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Writing Excuses 7.26: Q&A at UVU, Part 2

Writing Excuses 7.26: Q&A at UVU, Part 2

From http://www.writingexcuses.com/2012/06/24/writing-excuses-7-26-qa-at-uvu-part-2/

The Questions:
1. Why is the first Mistborn book about rebelling against the establishment, while the 2nd and 3rd are about protecting the establishment?
2. Why does Kelsier shrug a lot?
3. How do you know when to stop or expand a chapter?
4. How do you make your prose more transparent, and still convey everything?
5. Whose on first? I don't know. Third base!
6. How do you decide who and what to cut?
7. How do you quit cramming ideas into a story?
8. How do you make revisions or additions in a collaboration and preserve the voice?
9. What's the best way to tackle a long backstory?

[Brandon] This is Writing Excuses, Season Seven, Episode 26, Q&A at UVU, Number 2.
[Howard] 15 minutes long.
[Mary] Because you're in a hurry.
[Dan] And we're not that smart.
[Brandon] I'm Brandon.
[Dan] I'm Dan.
[Mary] I'm Mary.
[Howard] And I have three microphones.
[Laughter] [Yes, he does.]
[Howard] Hey, let's get our first question.
[Inaudible muttering]
[Howard] No, just talk into them. Start. Go.
[Brandon] [inaudible] go for it.

[Question] My question's for Brandon. I just recently finished reading the Mistborn trilogy. I haven't read the fourth one yet. Anyway, something I noticed about them is that... That's the first Mistborn book, all is about rebelling against the establishment, whereas the second and third were about protecting the establishment.
[Brandon] Yes.
[Question] Yeah?
[Brandon] That's a question... I actually as these go, and maybe this will be interesting to writers, I, in concept, designed the second book first for the trilogy, because it's always harder to build something up than to destroy something. When I was designing the series, I realized I didn't want to tell... The first book was right, that was a good place to go. It was a good, single volume, compelling story. Yet I always like to do reversals when I can. This one is a reversal of myself. I intentionally did that, where I said, "Okay. Book one is about undermining the establishment, but that's actually kind of easy. It's easy to be the rebel who destroys something. Building something up and actually maintaining it and sticking to ideals is far harder. I designed the series that way intentionally.

[Question] One other thing. I also noticed in the first book, Kelsier shrugs a lot.
[Brandon] Yeah.
[Question] Like [inaudible -- all the time?]
[Brandon] This is something that people will notice for writers. You, as writers, you will all start to have tells. Tells about your writing. It's natural. You will start to use certain words. You'll fall into using them more and more commonly. They will actually shift through your writing career. It is good to be aware of these. Do you guys... Have you guys noticed tells of your own?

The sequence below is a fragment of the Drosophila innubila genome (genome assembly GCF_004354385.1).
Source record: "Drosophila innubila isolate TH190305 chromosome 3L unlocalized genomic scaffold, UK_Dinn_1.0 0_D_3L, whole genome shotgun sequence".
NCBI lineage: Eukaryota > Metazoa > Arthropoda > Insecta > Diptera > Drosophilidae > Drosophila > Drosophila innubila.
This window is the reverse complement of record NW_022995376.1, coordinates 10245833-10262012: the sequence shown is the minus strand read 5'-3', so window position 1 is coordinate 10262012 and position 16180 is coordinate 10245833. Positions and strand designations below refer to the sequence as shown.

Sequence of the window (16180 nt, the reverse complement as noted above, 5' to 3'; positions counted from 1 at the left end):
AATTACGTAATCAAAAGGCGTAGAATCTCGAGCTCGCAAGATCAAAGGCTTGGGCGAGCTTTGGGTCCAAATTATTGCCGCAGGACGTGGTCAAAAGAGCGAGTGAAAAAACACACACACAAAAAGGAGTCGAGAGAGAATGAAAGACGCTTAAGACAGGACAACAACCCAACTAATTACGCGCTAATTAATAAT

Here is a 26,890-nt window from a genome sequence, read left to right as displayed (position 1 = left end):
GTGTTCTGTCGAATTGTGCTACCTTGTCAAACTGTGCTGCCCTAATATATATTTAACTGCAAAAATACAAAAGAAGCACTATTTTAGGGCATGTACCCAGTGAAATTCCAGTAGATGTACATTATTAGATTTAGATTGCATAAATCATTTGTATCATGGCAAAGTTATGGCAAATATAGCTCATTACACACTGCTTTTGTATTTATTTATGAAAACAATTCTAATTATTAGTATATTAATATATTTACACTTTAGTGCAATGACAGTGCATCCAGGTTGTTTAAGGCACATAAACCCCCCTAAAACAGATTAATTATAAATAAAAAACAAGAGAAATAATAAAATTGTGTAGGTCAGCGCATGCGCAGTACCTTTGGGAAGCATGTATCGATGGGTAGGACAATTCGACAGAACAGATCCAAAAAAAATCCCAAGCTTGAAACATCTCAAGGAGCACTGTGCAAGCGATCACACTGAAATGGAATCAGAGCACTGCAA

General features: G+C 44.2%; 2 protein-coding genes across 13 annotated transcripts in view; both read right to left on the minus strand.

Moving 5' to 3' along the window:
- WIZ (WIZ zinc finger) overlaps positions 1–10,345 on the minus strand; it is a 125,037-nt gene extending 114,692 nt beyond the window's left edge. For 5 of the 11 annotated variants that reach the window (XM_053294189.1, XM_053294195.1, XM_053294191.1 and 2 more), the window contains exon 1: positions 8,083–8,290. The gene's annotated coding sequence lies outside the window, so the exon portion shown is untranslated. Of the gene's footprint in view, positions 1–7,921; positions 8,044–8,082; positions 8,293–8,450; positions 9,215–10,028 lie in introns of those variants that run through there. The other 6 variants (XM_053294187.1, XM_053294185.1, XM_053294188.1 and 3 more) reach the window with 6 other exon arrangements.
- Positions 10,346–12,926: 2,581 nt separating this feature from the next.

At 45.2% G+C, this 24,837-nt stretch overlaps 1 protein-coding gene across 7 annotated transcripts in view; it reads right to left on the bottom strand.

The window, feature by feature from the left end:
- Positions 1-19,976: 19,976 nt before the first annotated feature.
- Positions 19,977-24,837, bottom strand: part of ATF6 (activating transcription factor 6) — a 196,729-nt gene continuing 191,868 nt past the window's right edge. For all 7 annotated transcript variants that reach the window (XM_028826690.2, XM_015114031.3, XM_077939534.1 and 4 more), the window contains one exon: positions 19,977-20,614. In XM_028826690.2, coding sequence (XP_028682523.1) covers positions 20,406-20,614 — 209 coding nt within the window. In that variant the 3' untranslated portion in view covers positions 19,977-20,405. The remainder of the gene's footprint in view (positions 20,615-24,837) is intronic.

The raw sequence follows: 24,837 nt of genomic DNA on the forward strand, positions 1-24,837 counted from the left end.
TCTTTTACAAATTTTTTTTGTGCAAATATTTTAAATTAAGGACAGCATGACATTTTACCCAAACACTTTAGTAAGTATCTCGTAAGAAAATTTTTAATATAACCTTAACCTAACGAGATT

[Mary] Yeah. I particularly found one I started having to replace words in Glamour in Glass, when I was looking for period words. I had people blinking just like... Apparently they all had stuff in their eyes.
[Brandon] Right. I use that one a little bit too much myself.
[Dan] Yeah. Mine was nodding. I had a copy editor finally say, "Listen, Dan! Your people nod so much, I think that they have tardive dyskinesia." So in Hollow City, which comes out in July, I gave a character tardive dyskinesia.
[Brandon] Here's a quick gimmick for you guys that I've started using. You keep a list of these, and I always lose my list, so don't do that. But you keep a list of your tells, and then you can actually do it... Set up a thing in Microsoft Word where you just actually search for and highlight those words. Then when you're doing your revision, or you're reading through, you can see how often you use these certain words. Highlight each of them in a different color. If you look at a page and there's four of them, you're like, "Okay. I need to cut those." You can kind of ration yourself on certain of your tells.

[Question] How do you know when to stop or expand a chapter, like the subject?
[Oooo!]
[Dan] Very good question.
[Mary] That's a good question. And we all back away from it...
[Dan] Okay. No. Okay. When I started writing the Serial Killer books, is when I first started writing full-time. It was because I was unemployed. It was not because I was able to quit, it was because I got fired. But I was... I worked for eight hours a day. I would get up every morning and say, "Okay. Here's what I'm going to write today." Then I would write it. That would be my chapter. You can go back through Serial Killer and look at this. All the chapters are exactly the same length, because that's how much I could write in eight hours. It ended up being very stilted and awkward, because I was writing to a timeframe, rather than to what the story required. What I have done since then is given myself scenes. So I will write a scene, and then it will be done. I'm making those chapters, for the most part. I'll combine some occasionally if they're very short and ridiculous. But just going for a scene, then the chapters are all different sizes. That doesn't directly answer your question, but it answers half of it.